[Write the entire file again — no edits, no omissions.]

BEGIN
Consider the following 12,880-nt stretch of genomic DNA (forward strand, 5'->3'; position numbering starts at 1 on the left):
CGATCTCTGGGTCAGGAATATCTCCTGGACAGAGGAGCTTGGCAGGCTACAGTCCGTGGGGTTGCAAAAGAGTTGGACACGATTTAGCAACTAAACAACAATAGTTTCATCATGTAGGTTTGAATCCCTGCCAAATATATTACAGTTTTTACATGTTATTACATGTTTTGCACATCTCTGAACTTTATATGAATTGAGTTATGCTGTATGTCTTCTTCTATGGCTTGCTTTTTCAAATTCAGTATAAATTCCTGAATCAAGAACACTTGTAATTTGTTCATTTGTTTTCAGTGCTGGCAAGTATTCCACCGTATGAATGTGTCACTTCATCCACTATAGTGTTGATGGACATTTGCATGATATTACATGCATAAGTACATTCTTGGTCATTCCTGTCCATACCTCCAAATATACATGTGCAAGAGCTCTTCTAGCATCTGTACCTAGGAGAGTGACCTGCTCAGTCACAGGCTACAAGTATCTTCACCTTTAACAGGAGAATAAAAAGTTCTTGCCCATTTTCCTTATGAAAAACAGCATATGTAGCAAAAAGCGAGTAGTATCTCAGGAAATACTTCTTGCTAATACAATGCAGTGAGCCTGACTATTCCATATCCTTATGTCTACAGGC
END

Consider the following 12,880-nt stretch of genomic DNA (forward strand, 5'->3'; position numbering starts at 1 on the left):
CGATCTCTGGGTCAGGAATATCTCCTGGACAGAGGAGCTTGGCAGGCTACAGTCCGTGGGGTTGCAAAAGAGTTGGACACGATTTAGCAACTAAACAACAATAGTTTCATCATGTAGGTTTGAATCCCTGCCAAATATATTACAGTTTTTACATGTTATTACATGTTTTGCACATCTCTGAACTTTATATGAATTGAGTTATGCTGTATGTCTTCTTCTATGGCTTGCTTTTTCAAATTCAGTATAAATTCCTGAATCAAGAACACTTGTAATTTGTTCATTTGTTTTCAGTGCTGGCAAGTATTCCACCGTATGAATGTGTCACTTCATCCACTATAGTGTTGATGGACATTTGCATGATATTACATGCATAAGTACATTCTTGGTCATTCCTGTCCATACCTCCAAATATACATGTGCAAGAGCTCTTCTAGCATCTGTACCTAGGAGAGTGACCTGCTCAGTCACAGGCTACAAGTATCTTCACCTTTAACAGGAGAATAAAAAGTTCTTGCCCATTTTCCTTATGAAAAACAGCATATGTAGCAAAAAGCGAGTAGTATCTCAGGAAATACTTCTTGCTAATACAATGCAGTGAGCCTGACTATTCCATATCCTTATGTCTACAGGC